By the time 'Cattle Drive' was released it was John McCrea's sixteenth western and it shows. McCrea is perfectly cast as the kindly, patient cattle hand with a big dream of owning his own ranch one day and the viewer cannot helped but be seduced by his view on life as Chester soon is in the film. Dean Stockwell, perhaps best remembered for his turns in the television series 'Quantum Leap' and his part in David Lynch's 'Blue Velvet' is perfect as the spoilt Son of a railroad owner who mends his ways. Stockwell was, by my reckoning, about fifteen by the time he made 'Cattle Drive' but had been in the acting business for a good six years previous and here he looks confident and assured. The film is, without doubt, an idealised version of what a real cattle drive would have been like, and I have no problem with that. With westerns getting more frequently violet as the decades wore on it's this example of the genre that is most fondly remembered by people over the age of fifty years old. Westerns before the 1950's were filled with evil characters in black hats, hard drinking, and fistfights that would break every single item of furniture in the saloon before the day was done. Post the 1950's and the western genre tried to re-invent itself by becoming more gritty and realistic with movies such as 'The Wild Bunch'. 'Cattle Drive' is a film from of it's era and consequently it's a much more gentle version of what it was like to make a living in the 19th century and that is not a bad thing. I grew up watching westerns such as this film on television (usually on a Sunday afternoon - it was either a western or a war movie) and to watch this film takes me back to simpler times and that is not such a bad thing. 'Cattle Drive' can be watched, and more importantly enjoyed, by all ages. It may have a simplistic, linear storyline but no one gets beaten up, the are no killings , no bad language and no sex. You may think this makes it seem boring but in a time when even The Archers on the radio has a women killing her Husband I like to think of it as a nice change of pace.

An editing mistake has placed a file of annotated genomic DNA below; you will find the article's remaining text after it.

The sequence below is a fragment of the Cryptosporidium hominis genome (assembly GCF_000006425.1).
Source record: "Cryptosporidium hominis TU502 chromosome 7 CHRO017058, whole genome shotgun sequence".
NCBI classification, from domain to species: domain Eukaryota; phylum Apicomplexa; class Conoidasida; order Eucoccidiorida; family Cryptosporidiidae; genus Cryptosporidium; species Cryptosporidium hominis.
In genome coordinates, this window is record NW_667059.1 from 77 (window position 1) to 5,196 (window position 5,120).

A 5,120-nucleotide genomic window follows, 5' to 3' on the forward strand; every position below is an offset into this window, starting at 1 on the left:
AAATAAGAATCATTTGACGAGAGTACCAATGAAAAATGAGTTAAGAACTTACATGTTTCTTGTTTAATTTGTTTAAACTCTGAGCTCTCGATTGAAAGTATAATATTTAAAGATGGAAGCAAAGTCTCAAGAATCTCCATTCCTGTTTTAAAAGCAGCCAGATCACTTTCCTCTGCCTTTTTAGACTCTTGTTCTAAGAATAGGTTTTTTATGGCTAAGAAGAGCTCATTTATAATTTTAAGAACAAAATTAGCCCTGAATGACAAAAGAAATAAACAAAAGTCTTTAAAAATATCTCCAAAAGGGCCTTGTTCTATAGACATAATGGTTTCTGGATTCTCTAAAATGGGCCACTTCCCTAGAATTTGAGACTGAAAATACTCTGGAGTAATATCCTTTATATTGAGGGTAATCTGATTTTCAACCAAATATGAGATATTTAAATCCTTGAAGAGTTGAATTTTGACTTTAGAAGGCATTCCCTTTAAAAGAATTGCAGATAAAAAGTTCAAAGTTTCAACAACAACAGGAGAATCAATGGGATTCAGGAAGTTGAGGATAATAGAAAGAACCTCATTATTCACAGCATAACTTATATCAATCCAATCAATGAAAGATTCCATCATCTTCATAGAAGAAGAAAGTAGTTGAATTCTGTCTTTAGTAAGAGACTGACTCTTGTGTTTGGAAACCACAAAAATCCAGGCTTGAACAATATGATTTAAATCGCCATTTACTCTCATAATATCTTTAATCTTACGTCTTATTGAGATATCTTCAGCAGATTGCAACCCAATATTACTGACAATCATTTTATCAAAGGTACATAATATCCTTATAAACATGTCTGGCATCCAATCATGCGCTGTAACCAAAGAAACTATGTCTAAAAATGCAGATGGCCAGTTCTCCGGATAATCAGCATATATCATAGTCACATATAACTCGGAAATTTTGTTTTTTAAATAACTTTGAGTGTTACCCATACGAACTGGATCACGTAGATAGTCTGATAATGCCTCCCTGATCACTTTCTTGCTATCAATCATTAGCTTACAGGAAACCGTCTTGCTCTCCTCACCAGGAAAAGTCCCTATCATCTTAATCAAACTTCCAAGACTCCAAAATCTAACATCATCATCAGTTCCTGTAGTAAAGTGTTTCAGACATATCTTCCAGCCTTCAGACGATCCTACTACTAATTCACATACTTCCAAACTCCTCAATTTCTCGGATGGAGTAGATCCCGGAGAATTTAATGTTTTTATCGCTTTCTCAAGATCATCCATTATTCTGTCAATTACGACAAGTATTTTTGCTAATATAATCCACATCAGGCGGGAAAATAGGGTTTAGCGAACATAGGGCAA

The film is presented in it's original aspect ratio of 1.37:1. As usual Simply Media have preceded the presentation of the film with a warning in regards to the archival nature of the print used. They need not have bothered as there is very little wrong here. At times the colours do seem a little faded but these are rare occurrences and for the most part the images presented are nicely balanced with a pleasant pastel palette, so that when there are the rare images of greenery in the film, it really does stand out. There are one or two minor defects, mainly during the stampede scene towards the end but overall this is a good presentation.


A simple dual mono mix (in English) is the only option available for the soundtrack of the film and it is perfectly acceptable. It's clear throughout, even if it does sound a little shallow. The soundtrack still presents the crackling of a fire or the hoof beats of the cattle well and the dialogue is crisp. Despite its limitations it seemed to me to be an accurate presentation of how the sound of the film would have been heard in 1951. There are no subtitles available of any kind on the disc in keeping with the majority of Simply Media's re-releases of older titles.




I'm not ashamed to say I thoroughly enjoyed 'Cattle Drive'. Sure it's a pretty simplistic storyline but the whole production is managed well. The actors are good throughout and the direction is more than competent - it even has a heart warming ending which will leave you feeling warm and fuzzy afterwards. If the movies of today are filled with too much violence, sex and swearing for you, then may I suggest that you take a trip back to 1951 when movies were to be enjoyed for all the family and 'Cattle Drive' is no exception?

The Film: B Video: B Audio: B- Extras: F Overall: B-